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Sitting in the glow of a crackling campfire, tourist Danny Kean has a theory.

"There's a reason why people close their eyes when they kiss, when they cry and when they pray," he says. "Because the most essential things in life must be felt with our hearts."

It's more than a bit of musing: This moment, in a video from Tourisme Québec, also acts as an explanation for why the provincial agency chose Mr. Kean – a man who has been blind since birth – to star in its newest advertising campaign.

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The video in French and English – which, at 3 1/2 minutes, is pitched like many other long-form ads as a mini "documentary" – has racked up roughly 2.5 million views on Facebook and YouTube in the first week since it launched. It's a twist for tourism marketing, which has traditionally been preoccupied with visual images. This campaign in some ways is no different, with lush imagery of the province in summertime. But by having someone without sight act as a guide, the agency hopes to highlight a different kind of story.

"If you don't try to find new angles, you always end up with just those beauty shots and slogans. You're not going to engage people emotionally with that," said Sylvain Talbot, head of advertising at Tourisme Québec. "If you can engage people, they will sit through it."

Some viewers actually have done that. In addition to the 31/2-minute video, there is a full interactive website where people can view videos of Mr. Kean's different experiences, including riding a roller coaster, tasting locally made cheese and receiving a visit from a whale while kayaking. The average time spent on the site is eight minutes, 37 seconds, a huge jump from the average for the Tourisme Québec website, which is closer to two minutes. That's huge for any advertiser. More budgets have flowed into digital marketing, but it can be particularly hard to get attention in that extremely crowded environment and on the Internet in general. That's a big reason why so many advertisers have turned to emotional stories as a kind of Trojan Horse to push their products.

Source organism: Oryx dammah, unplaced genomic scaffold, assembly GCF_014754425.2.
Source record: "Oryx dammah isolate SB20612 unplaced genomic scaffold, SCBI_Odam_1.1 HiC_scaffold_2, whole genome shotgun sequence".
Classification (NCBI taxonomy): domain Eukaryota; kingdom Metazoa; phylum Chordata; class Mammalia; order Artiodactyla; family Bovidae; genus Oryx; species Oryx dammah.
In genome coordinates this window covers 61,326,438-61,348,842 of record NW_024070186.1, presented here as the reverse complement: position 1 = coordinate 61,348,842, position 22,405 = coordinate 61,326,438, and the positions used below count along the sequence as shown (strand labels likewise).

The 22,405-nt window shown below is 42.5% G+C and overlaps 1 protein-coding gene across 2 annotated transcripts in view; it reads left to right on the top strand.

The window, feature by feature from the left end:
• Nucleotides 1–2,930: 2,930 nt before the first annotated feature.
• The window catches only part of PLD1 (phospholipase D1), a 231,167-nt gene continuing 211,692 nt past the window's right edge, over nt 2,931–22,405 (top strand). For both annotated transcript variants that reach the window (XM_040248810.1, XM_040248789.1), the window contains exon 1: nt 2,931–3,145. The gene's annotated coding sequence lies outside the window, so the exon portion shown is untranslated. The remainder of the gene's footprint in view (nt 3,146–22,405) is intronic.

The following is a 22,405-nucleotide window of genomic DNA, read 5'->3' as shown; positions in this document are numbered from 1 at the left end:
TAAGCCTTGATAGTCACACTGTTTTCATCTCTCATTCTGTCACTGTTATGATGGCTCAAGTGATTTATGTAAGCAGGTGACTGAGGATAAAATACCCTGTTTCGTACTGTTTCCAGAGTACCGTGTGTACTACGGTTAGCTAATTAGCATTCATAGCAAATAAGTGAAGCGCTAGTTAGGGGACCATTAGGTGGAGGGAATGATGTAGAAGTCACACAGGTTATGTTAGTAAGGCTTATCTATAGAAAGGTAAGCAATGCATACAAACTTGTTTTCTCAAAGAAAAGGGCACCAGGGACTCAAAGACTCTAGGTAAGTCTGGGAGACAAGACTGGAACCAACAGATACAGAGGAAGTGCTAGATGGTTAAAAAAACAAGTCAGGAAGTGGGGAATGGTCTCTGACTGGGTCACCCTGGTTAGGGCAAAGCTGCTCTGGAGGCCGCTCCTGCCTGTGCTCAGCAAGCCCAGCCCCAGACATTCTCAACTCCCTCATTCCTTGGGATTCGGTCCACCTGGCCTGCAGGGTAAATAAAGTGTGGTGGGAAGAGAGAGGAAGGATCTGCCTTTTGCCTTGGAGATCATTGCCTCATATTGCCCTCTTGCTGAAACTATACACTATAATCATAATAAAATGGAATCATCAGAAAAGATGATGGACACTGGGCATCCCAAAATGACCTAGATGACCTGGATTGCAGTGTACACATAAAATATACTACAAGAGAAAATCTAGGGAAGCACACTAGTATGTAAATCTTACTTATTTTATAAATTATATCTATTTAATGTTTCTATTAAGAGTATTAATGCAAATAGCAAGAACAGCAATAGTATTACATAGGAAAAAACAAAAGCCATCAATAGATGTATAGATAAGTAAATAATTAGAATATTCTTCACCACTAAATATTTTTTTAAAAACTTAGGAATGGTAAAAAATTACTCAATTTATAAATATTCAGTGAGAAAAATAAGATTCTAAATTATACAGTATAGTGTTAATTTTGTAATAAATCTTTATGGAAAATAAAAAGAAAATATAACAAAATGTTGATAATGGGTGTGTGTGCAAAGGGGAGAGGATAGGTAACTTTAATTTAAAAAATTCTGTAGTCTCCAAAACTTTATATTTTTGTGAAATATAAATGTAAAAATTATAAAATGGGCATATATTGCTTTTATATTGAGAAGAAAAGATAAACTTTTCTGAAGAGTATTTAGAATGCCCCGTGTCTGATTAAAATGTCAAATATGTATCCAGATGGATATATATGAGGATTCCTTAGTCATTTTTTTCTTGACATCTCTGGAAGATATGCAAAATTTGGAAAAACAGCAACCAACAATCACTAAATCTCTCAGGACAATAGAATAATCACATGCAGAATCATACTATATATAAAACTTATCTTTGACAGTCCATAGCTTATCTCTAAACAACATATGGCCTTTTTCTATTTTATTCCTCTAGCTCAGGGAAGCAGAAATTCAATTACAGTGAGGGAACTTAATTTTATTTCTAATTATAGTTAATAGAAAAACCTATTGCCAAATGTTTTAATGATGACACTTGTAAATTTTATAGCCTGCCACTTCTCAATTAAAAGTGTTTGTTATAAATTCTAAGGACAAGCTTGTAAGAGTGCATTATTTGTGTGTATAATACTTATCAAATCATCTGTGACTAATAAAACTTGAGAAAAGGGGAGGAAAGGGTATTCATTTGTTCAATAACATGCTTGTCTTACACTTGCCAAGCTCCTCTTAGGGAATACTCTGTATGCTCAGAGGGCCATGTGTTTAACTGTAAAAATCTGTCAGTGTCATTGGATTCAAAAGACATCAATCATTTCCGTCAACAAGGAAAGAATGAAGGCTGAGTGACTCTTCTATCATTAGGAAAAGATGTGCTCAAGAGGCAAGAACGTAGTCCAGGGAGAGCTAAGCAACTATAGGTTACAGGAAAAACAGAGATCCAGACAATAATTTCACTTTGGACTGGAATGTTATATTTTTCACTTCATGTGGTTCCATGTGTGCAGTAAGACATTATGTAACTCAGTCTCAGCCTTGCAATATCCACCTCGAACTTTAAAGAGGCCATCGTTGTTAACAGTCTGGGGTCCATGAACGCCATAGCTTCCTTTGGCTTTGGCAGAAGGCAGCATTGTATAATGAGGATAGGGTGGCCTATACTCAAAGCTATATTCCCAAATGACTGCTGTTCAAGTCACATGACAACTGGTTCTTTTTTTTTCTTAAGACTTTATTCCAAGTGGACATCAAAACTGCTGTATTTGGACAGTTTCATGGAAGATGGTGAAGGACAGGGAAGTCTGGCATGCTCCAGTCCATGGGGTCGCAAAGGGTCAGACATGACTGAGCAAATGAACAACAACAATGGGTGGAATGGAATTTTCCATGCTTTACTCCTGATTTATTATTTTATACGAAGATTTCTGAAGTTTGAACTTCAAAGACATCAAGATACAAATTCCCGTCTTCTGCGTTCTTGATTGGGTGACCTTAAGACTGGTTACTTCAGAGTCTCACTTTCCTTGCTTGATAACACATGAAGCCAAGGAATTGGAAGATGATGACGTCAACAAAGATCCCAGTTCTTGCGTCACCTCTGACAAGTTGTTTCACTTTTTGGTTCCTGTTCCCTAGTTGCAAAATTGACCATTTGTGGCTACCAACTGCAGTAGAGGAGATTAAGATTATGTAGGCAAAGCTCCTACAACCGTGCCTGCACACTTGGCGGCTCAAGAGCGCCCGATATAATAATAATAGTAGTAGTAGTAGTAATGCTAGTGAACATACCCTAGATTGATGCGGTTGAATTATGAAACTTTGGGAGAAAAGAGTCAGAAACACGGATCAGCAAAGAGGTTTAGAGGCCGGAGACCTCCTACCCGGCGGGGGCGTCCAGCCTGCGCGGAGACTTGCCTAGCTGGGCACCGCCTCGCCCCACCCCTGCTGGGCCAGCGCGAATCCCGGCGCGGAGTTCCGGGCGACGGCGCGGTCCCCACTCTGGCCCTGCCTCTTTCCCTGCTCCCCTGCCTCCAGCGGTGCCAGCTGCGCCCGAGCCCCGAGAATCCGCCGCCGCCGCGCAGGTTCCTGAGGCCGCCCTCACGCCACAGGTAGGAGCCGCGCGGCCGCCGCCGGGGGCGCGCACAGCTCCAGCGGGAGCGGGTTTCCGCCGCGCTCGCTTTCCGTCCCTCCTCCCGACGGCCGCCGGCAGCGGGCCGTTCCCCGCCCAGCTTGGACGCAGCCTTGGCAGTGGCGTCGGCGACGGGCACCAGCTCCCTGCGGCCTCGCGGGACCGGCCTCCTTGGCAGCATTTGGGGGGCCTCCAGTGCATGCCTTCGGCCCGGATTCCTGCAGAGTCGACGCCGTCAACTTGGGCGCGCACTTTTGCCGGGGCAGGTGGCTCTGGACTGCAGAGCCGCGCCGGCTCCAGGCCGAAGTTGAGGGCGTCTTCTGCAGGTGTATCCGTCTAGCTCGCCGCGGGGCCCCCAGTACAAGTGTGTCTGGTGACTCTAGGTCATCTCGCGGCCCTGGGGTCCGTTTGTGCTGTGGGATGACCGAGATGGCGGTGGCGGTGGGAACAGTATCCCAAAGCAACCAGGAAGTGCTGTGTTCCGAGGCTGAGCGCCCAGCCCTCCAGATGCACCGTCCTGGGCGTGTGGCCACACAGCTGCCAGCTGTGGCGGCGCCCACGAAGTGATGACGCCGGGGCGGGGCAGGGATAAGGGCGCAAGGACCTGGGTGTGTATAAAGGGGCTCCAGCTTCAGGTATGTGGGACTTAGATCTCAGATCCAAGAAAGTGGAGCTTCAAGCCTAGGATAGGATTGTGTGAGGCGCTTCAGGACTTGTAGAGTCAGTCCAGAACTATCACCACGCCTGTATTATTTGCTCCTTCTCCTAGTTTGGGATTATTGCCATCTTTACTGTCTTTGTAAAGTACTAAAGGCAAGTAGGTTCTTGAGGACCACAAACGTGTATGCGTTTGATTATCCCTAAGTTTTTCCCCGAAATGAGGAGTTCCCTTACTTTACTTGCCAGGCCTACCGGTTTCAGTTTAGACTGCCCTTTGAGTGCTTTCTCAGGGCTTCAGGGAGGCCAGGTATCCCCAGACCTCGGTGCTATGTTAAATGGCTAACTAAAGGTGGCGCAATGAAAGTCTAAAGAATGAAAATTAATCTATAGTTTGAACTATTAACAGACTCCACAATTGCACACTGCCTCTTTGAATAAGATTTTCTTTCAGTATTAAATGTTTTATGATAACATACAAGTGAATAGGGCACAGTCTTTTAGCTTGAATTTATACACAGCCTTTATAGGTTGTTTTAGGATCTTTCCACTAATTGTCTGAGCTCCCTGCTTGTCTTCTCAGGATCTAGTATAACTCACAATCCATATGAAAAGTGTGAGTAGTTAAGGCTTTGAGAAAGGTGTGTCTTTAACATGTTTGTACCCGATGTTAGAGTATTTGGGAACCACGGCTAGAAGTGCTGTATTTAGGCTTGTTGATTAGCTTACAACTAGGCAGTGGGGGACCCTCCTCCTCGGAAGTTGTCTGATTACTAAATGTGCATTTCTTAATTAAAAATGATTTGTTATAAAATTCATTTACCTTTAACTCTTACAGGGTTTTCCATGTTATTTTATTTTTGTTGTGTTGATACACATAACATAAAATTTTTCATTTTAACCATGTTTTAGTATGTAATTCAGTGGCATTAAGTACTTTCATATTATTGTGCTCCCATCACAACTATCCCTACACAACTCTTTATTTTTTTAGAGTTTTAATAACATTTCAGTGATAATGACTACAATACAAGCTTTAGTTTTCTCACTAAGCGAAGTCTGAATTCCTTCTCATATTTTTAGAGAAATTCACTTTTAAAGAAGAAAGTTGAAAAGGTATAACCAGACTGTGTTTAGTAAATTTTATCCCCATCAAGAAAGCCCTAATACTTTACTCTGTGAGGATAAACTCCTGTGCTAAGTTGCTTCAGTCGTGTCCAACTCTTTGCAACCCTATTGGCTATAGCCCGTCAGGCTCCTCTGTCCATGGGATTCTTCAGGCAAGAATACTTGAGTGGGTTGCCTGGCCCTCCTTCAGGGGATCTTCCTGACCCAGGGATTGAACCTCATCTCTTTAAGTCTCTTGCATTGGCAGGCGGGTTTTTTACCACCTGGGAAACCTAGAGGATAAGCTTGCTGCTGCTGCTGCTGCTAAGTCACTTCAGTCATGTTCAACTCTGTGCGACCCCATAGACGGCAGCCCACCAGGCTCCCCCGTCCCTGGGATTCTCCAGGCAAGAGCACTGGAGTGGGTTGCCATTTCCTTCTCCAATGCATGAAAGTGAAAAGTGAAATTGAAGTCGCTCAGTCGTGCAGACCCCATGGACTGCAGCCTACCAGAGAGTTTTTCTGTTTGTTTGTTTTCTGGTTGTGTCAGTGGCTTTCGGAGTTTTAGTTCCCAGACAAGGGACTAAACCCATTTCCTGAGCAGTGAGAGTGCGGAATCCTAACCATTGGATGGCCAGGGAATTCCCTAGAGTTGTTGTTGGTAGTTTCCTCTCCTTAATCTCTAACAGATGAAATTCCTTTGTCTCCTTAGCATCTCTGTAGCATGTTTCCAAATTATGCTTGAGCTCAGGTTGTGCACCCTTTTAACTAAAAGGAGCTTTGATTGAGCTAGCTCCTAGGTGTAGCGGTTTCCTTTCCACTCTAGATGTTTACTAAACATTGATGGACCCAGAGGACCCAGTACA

The ad began as an idea to show Quebec through all five senses, and ad agency lg2 suggested experiencing a trip through the perspective of a person who does not have one of those senses.

"There was initially some worry that people might think we were exploiting someone," said Audrey Lefebvre, group account director at lg2. But if handled correctly, they believed, "it could be a testimony to all the province has to offer."

So far, the response has been positive. While the industry has been making great strides recently in portraying more diversity in advertising, including more gay couples and multiracial families for example, that push for diversity has one key missing component: Ads are overwhelmingly populated with able-bodied people.

That's especially true in tourism marketing, where the visual nature of the product is even baked into the language: Travel is synonymous with sight-seeing.

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"I'm very impressed," said Diane Bergeron, executive director of strategic relations and engagement at The Canadian National Institute of the Blind. "I'm blind myself, and I love to travel. So it's exciting to see a piece that shows everything there is to experience … from the perspective of other senses and other abilities."

Ms. Bergeron particularly praised the fact that the campaign is available in described video, something that normally the community has to "beg, plead and grovel for" and that is all too often overlooked by both media producers and advertisers. She expressed the hope that more campaigns would consider making described video part of their campaigns.

"It's beautiful," said Marie-Camille Blais, the Quebec executive director for the CNIB. "It's a tribute to inclusiveness."

The campaign has received a very positive reaction within Quebec. The first million views came in with no advertising support – simply through outreach on social media, according to Mr. Talbot. The challenge now is to increase viewership to the campaign's target market – people outside of the province, who so far account for roughly one-third of the video's views. It has only been a few days since digital ads have launched on media sites such as Lonely Planet, BBC Travel and Le Monde, designed to reach travellers particularly in the key markets of Ontario, the United States and France. Because of the positive response, the agency will also soon be pushing out the campaign in China through social media there.

The tourism agency is also undergoing its largest PR campaign ever, reaching out to celebrities and "influencers" in an attempt to increase the number of people who are sharing the video online.

"We're trying to get Justin Trudeau," Mr. Talbot said. "We haven't gotten him yet."

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In order to do a campaign like this, lg2 had to ask its client to change the entire way that they work together. In the past, Tourisme Québec used a lot of stock images and videos in its advertising, because it was working on short timelines. This time, the agency got the brief for the campaign more than a year ahead of time and was able to find a real person to star in its ad and take him on a whirlwind journey. The ad was filmed over 14 days in September in a range of locations all along the St. Lawrence, and as far away as the Îles de la Madeleine.

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